Tunisia - Country Commercial Guide
Selling Factors & Techniques
Last published date:

Although Tunisia’s official language is Arabic, French is widely spoken in commerce.  Many Tunisians also speak some English, Italian, and/or German.  Business documentation should be written in French.  Email remains the favored means of business communication among private companies.  Tunisian authorities are increasingly using email for business communication; however, it is common for government agencies and some businesses to use fax and letters for correspondence.

Trade Promotion and Advertising

Marketing/advertising opportunities include sporting event sponsorship, industry-specific trade fairs, direct mail and email, outdoor/vehicle advertising, print media, and electronic media.  Company sponsorship of television programs, particularly locally produced programs, is growing rapidly.  Local print media in Tunisia accept paid advertising.  Local attorneys or marketing specialists can advise foreigners on the acceptability of various aspects of a promotional campaign.

For marketing purposes, urban society in Tunisia is heavily influenced by European standards.  Broadcast media have begun to saturate the listener and viewer markets.  The state-run Tunisian broadcasting authority, ERTT, broadcasts three Arabic-language television channels.  Satellite television is very popular, and many private radio and TV stations have launched in the past 10 years, particularly following Tunisia’s 2011 revolution.  Radio Zaitouna, one of Tunisia’s most popular radio stations, features mostly religious content and often advertises Islamic services in Umrah (the shorter version of pilgrimage to Mecca), banking, and “takaful” insurance, a co-operative system of reimbursement in case of loss.

Foreign commercial television advertising is accepted, but under stricter standards than for print media.  For advertising in newspapers, on websites, on private radio stations, and on private TV channels, the cost is equal for foreign or local-origin goods. 

Legally, the dominant portion of any storefront sign must appear in Arabic.  However, in practice, dominant French- and English-language signs are widely used.  This policy is irregularly enforced.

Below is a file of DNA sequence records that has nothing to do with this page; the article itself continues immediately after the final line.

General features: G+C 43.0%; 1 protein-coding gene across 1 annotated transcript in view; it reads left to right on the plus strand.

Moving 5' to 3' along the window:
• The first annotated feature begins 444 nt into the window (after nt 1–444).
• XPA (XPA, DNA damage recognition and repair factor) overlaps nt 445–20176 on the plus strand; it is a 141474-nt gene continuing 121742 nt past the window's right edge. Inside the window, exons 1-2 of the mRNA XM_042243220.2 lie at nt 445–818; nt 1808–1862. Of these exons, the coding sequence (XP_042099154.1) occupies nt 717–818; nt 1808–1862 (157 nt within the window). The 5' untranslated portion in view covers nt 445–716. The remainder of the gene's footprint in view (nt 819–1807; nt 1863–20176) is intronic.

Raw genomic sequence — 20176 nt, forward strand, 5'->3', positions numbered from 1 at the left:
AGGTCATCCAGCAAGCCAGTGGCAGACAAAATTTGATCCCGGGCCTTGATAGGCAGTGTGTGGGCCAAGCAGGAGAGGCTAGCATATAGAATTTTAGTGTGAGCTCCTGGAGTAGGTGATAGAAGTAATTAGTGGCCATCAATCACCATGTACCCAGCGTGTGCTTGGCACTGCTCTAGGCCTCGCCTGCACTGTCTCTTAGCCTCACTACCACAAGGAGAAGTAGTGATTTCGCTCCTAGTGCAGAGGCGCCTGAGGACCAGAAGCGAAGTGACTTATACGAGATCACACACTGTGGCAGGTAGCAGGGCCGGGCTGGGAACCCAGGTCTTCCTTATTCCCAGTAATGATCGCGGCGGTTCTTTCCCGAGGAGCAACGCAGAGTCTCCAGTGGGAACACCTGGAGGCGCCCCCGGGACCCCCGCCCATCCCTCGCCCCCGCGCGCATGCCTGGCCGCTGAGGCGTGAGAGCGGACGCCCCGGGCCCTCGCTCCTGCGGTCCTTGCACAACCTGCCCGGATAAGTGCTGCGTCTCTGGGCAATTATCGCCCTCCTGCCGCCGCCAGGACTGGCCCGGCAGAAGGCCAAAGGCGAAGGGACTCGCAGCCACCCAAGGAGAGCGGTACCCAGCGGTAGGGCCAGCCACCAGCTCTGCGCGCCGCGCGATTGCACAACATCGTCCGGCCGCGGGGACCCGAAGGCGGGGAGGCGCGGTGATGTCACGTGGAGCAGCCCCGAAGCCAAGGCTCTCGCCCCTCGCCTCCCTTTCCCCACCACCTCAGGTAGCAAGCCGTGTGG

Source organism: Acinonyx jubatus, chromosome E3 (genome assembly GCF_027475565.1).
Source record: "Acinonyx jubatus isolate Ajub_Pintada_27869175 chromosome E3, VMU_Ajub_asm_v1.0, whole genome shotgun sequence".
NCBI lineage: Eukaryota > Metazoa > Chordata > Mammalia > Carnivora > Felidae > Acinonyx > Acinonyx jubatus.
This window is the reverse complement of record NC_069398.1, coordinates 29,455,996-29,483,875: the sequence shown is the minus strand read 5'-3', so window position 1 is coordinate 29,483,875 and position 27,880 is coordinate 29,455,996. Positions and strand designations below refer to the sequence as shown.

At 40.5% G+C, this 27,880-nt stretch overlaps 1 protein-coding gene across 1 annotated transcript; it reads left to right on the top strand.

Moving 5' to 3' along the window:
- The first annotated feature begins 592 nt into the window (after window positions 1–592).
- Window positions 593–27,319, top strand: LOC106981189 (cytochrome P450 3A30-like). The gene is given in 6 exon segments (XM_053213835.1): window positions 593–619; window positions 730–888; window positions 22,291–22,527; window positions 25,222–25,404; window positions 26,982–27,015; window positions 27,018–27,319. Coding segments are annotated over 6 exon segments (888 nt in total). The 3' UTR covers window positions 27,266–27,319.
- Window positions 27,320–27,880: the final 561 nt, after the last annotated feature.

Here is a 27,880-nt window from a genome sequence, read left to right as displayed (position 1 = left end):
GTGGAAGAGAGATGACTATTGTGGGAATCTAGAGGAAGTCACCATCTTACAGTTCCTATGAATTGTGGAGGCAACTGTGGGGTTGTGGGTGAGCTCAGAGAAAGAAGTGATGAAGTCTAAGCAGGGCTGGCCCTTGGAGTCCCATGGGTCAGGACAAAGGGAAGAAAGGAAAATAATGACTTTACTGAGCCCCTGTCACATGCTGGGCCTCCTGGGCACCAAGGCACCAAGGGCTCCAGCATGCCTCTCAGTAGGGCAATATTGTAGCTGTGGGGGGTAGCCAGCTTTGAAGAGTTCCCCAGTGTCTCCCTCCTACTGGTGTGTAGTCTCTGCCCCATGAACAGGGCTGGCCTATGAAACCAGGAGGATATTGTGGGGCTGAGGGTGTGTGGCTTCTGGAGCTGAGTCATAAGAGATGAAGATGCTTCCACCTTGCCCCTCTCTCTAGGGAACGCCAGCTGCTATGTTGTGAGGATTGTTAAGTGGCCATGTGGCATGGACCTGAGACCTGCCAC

Except for most subsidized goods, products in Tunisia’s urban markets are priced at levels roughly equivalent to or slightly below prices in major U.S. urban centers.

U.S. durable goods (e.g., machine tools and generators) are available on the Tunisian market and tend to be significantly more expensive than European or Asian models.  While the base price for many of the Asian models is lower, the price advantage for European products is mostly due to the duty-free import of EU products into Tunisia under Tunisia’s Association Agreement with the EU, as well as European firms’ lower transportation costs. 

U.S. suppliers of manufactured goods have appeared reluctant to deal directly with Tunisian distributors for a variety of reasons, including differences of language and business culture.  Local distributors have expressed strong interest in eliminating the “middleman” European offices that have responsibility for regional market and dealing directly with American companies.

Sales Service/Customer Support

Tunisian consumers are becoming accustomed to after-sales services and frequently expect a high degree of customer support.  Consumer protection in Tunisia is based on legislation passed in 1992 (Law 1992-117).  A government-designed standard sales contract outlines requirements for retail and manufacturer product guarantees.  This model contract was included as an annex to a 1999 law requiring specific clauses in all guarantees of electronic and household equipment.  The law stipulates that technical instructions be provided in Arabic and French or English.  The contract also serves as a warranty and includes a schedule of required reimbursements if faulty merchandise cannot be adequately repaired within 15 days of notification from the consumer.  Application of this legislation is not uniform.

Local Professional Services

Although the Embassy is not authorized to recommend any particular individual or company, it maintains a list of local attorneys who have experience working with U.S. companies and interests in Tunisia.    

Principal Business Associations

The following business associations accept U.S. company membership and are considered major players in lobbying for foreign and local businesses with the government:

Limitations on Selling U.S. Products and Services

All Tunisian citizens can own, buy, and sell U.S. products and services in the manufacturing or services sectors.  No limitations apply.